Aristotle’s proclamation that “The educated differ from the uneducated as much as the living differs from the dead“, is evergreen. There is indeed no better place to observe the exuding rage of social problems than a nation that harbors sizeable chunk of illiterates. From time immemorial, the trend has always been: the higher the number of illiterates in a region, the higher the rate of social problems. Alas, social problems are well-known for ruining national development efforts and a major impediment on the pathways to a better life. Thus, any person or society that may, in any way, downplay the need for sufficient education is unavoidably heading to a catastrophic end.
According to the United Nations’ Economic, Scientific and Cultural Organization (UNESCO), illiteracy refers to the “inability of an individual to identify, understand, interpret, create, communicate and compute, using printed and written materials associated with varying contexts.” Put differently, it depicts the lack of relevant skills, knowledge, and attitudes required of one to make informed decisions, live a purpose-driven life, and function positively in the community.
According to World Literacy Foundation, it is estimated that about 770 million people in the world cannot read or write a single word and that a further 2 billion people struggle to read a sentence. A recent UNESCO report upholds that Sub-Saharan Africa has the lowest literacy rate of any world region, of which 9 out of 10 countries with the highest illiteracy rate are African countries. Furthermore, relying on the data from Education for All Global Monitoring Report (EAGMR) 2019, it is shown that 35 percent of Nigeria’s adult population are illiterates and approximately 10.5 million Nigerian young people are out of school, which accounts for 47 percent of the global out-of-school population. Suffice to say, the menace of illiteracy is intense in Nigeria.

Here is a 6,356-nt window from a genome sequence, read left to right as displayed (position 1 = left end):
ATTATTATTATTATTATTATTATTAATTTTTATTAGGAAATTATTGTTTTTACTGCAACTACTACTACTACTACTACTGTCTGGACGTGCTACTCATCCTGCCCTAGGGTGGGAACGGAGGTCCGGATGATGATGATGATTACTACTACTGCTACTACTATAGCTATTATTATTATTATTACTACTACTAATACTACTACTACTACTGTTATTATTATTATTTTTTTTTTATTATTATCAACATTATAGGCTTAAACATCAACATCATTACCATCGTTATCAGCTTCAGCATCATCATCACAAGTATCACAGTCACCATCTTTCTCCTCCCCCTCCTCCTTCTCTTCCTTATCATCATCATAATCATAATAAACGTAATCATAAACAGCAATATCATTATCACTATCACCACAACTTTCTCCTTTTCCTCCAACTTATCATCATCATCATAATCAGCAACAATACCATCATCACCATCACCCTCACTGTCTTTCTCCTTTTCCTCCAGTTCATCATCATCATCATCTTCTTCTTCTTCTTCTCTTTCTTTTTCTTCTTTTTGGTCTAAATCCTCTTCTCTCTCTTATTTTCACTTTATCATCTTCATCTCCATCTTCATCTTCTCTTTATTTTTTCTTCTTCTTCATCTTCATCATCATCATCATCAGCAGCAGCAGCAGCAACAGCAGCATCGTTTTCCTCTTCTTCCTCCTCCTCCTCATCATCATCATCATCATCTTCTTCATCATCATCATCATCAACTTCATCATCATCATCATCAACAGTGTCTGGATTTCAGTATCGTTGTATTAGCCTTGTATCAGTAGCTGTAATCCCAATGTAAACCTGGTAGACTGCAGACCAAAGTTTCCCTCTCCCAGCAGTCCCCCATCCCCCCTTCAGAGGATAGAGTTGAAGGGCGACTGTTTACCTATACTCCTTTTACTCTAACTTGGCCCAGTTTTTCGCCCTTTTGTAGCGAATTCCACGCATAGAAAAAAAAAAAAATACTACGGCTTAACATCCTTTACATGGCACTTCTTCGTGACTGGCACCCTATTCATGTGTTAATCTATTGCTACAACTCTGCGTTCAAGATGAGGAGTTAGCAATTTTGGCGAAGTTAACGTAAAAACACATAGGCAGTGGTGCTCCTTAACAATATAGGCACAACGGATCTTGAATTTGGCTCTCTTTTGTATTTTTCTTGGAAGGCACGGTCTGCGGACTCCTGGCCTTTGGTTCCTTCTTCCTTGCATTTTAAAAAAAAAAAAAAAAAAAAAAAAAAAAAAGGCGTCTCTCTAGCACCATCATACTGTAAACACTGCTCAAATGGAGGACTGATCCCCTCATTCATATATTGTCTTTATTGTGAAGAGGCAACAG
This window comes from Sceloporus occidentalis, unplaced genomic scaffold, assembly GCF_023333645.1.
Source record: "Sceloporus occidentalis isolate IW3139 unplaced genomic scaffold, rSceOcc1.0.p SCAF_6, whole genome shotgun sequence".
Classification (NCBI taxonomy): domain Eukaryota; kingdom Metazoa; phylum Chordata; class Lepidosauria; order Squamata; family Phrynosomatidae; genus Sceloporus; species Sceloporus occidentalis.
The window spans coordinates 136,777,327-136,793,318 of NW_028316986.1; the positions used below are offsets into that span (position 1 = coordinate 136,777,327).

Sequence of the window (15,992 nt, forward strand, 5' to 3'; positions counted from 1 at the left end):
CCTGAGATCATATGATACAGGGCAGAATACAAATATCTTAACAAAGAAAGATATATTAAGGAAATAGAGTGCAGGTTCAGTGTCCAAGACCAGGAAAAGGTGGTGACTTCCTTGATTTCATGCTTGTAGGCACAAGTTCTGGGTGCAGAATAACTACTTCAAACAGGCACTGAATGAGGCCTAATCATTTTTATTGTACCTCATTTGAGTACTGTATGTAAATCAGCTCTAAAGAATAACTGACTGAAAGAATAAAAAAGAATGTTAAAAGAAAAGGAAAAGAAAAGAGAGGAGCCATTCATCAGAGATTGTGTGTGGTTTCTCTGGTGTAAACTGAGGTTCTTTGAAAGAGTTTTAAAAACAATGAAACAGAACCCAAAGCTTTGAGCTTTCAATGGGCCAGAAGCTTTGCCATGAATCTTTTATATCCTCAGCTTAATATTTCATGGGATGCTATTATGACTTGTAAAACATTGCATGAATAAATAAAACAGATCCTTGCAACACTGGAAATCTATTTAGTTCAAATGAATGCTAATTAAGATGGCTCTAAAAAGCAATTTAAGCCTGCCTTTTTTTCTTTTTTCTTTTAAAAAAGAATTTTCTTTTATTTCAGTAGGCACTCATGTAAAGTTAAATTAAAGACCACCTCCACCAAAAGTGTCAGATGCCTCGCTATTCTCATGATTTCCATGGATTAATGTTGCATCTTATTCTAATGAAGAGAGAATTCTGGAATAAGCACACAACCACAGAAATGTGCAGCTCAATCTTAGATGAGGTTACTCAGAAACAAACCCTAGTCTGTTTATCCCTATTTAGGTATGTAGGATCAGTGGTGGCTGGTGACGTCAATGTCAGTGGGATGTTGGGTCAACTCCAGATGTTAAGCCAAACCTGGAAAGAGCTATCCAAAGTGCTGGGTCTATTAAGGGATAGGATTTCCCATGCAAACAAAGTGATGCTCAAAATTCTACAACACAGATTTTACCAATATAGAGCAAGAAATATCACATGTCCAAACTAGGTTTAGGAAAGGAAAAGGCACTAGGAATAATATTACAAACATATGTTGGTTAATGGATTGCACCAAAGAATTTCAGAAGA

By and large, it is factual to say that illiteracy is behind most social problems. When stripped down to the bare bones, illiteracy creates a vicious circle of structural defects in the lives of people, leading to various social quagmires. This is how it happens: